I've observed some performance degradation when writing large files. jfsCommit reaches nearly 100% cpu use and the write rate slows to a crawl. I've done a lot of digging, and I think I know the cause.  In summary, I believe txUpdateMap is spending a *lot* of extra time re-writing the persistent block maps when extending the last xad in the file's xtree. xtLog stores the *entire last xad* for update, and when appending a large file on a sparsely allocated volume this xad might cover a lot of blocks.  And this causes each commit to update millions of already allocated blocks.  As the file grows the total number of updates grows exponentially causing huge performance loss.

The reason I investigated this was a 320GB file write slowed to about 7-10MB/s when the underlying RAID volume can usually write 400MB/s.  jfsCommit cpu was 99.4% at the same time.  For the record I'm running Linux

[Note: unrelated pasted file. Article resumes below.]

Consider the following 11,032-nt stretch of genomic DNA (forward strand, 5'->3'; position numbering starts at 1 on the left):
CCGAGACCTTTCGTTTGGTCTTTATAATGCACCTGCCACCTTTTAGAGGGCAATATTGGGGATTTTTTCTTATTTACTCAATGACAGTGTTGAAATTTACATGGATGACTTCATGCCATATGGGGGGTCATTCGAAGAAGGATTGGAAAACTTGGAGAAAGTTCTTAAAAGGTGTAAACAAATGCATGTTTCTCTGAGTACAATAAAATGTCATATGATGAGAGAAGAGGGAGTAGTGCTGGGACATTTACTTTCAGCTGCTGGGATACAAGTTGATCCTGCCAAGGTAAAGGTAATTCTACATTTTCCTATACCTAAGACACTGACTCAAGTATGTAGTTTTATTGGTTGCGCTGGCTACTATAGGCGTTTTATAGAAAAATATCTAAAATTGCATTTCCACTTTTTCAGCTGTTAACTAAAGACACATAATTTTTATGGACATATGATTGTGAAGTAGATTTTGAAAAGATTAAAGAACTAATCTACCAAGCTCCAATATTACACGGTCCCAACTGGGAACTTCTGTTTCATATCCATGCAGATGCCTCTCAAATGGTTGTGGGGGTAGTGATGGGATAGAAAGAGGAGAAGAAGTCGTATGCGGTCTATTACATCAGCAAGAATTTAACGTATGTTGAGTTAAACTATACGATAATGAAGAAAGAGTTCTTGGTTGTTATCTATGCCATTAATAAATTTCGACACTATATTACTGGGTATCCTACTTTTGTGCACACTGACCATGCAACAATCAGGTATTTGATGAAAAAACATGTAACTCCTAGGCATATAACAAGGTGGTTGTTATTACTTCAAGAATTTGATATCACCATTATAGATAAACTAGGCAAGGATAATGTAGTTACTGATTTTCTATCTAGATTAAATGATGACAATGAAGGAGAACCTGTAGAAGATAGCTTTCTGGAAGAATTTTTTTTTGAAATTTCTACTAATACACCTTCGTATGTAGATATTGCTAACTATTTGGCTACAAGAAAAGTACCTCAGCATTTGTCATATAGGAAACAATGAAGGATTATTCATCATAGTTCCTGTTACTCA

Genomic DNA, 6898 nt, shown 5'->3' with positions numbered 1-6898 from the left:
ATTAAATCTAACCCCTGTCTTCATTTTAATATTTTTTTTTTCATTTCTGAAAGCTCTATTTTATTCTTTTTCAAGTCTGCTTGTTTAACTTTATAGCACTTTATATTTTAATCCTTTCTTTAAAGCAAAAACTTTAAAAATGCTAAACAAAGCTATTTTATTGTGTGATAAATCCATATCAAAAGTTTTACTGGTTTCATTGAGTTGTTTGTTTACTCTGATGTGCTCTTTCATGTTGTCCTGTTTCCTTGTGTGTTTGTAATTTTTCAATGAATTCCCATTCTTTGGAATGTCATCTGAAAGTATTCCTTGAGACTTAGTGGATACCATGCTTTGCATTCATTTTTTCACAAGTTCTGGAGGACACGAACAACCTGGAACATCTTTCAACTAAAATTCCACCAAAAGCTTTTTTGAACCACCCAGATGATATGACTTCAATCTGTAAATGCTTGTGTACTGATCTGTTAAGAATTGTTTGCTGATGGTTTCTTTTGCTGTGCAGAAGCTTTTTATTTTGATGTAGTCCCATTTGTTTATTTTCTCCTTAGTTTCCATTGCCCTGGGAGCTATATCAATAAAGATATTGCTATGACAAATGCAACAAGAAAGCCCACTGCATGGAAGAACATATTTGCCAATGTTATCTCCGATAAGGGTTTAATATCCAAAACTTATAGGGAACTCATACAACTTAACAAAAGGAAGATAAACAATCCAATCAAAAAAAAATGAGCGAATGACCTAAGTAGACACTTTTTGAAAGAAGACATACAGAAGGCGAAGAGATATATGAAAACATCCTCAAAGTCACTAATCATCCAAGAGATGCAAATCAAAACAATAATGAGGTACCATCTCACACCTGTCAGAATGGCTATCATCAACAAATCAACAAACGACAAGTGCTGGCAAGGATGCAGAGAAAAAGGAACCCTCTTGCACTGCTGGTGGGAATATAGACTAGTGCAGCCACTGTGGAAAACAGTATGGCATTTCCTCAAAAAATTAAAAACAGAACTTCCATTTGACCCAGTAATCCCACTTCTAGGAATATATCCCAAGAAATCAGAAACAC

I confirmed the file was not fragmented by dumping out the xtree for the inode in question. (I used some hacky python code that I wrote for exploring JFS volumes, and I used sync and drop_caches to ensure metadata was flushed out to the disk).

Here's the xtree (4kb allocation size), and each tuple is (offset, address, length):
(0, 336166839, 1)
(1, 992337163, 2)
(3, 992398076, 1)
(4, 992471283, 22)
(26, 992771329, 13861631)
(13861657, 1026074340, 14113052)
(27974709, 1059503188, 14238636)
(42213345, 1093863162, 2)
(42213347, 1094345396, 175)
(42213522, 1094345577, 91)
(42213613, 1094588258, 12707998)
(54921611, 1115498095, 1)
(54921612, 1115498097, 2)
(54921614, 1115787154, 1)
(54921615, 1116292353, 102)
(54921717, 1116650670, 39713)
(54961430, 1116695739, 16777215)
(71738645, 1133472954, 6404161)

The performance issue occurred while writing the last 50 GB or so which is consistent with the last two XADs.  When the file was around 266Gib long the last xad (at offset 54961430) would have had around 10M blocks.  Every commit would have updated 10M blocks, until the xad overflowed and the new xad at offset 71738645 was created.  And sure enough, when the file got to be around 293Gib the performance went up again but slowly fell again.

This should be reproducible by writing a large file on a large empty volume.  As each xad fills the number of blocks being updated will increase and the total number of updates will grow exponentially causing the write to slow down.  Once the xad overflows performance should go up again.